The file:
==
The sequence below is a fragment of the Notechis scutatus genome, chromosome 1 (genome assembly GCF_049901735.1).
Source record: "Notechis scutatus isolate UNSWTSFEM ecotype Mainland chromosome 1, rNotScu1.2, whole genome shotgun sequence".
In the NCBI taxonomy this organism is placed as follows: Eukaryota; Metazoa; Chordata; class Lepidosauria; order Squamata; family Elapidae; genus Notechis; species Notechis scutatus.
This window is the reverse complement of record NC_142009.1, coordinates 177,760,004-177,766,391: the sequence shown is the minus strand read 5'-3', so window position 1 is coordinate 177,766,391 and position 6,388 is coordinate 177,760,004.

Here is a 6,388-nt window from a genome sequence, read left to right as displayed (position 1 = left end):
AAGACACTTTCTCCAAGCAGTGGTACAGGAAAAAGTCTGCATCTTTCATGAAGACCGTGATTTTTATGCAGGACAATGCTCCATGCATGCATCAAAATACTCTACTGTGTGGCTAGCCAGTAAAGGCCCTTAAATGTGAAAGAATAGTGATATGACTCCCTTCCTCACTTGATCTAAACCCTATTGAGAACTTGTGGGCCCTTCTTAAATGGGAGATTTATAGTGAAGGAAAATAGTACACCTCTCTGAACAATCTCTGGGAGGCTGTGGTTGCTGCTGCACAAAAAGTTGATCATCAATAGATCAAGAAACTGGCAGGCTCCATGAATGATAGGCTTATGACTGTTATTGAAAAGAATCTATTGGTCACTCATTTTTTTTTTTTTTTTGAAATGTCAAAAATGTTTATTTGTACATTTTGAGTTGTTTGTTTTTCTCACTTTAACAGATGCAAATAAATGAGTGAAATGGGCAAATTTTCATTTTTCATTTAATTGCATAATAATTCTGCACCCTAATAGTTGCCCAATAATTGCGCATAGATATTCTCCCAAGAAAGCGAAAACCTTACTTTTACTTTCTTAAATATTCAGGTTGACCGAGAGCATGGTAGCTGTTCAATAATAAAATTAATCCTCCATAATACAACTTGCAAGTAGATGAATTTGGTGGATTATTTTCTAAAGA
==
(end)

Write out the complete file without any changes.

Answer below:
The sequence below is a fragment of the Notechis scutatus genome, chromosome 1 (genome assembly GCF_049901735.1).
Source record: "Notechis scutatus isolate UNSWTSFEM ecotype Mainland chromosome 1, rNotScu1.2, whole genome shotgun sequence".
In the NCBI taxonomy this organism is placed as follows: Eukaryota; Metazoa; Chordata; class Lepidosauria; order Squamata; family Elapidae; genus Notechis; species Notechis scutatus.
This window is the reverse complement of record NC_142009.1, coordinates 177,760,004-177,766,391: the sequence shown is the minus strand read 5'-3', so window position 1 is coordinate 177,766,391 and position 6,388 is coordinate 177,760,004.

Here is a 6,388-nt window from a genome sequence, read left to right as displayed (position 1 = left end):
AAGACACTTTCTCCAAGCAGTGGTACAGGAAAAAGTCTGCATCTTTCATGAAGACCGTGATTTTTATGCAGGACAATGCTCCATGCATGCATCAAAATACTCTACTGTGTGGCTAGCCAGTAAAGGCCCTTAAATGTGAAAGAATAGTGATATGACTCCCTTCCTCACTTGATCTAAACCCTATTGAGAACTTGTGGGCCCTTCTTAAATGGGAGATTTATAGTGAAGGAAAATAGTACACCTCTCTGAACAATCTCTGGGAGGCTGTGGTTGCTGCTGCACAAAAAGTTGATCATCAATAGATCAAGAAACTGGCAGGCTCCATGAATGATAGGCTTATGACTGTTATTGAAAAGAATCTATTGGTCACTCATTTTTTTTTTTTTTTTGAAATGTCAAAAATGTTTATTTGTACATTTTGAGTTGTTTGTTTTTCTCACTTTAACAGATGCAAATAAATGAGTGAAATGGGCAAATTTTCATTTTTCATTTAATTGCATAATAATTCTGCACCCTAATAGTTGCCCAATAATTGCGCATAGATATTCTCCCAAGAAAGCGAAAACCTTACTTTTACTTTCTTAAATATTCAGGTTGACCGAGAGCATGGTAGCTGTTCAATAATAAAATTAATCCTCCATAATACAACTTGCAAGTAGATGAATTTGGTGGATTATTTTCTAAAGA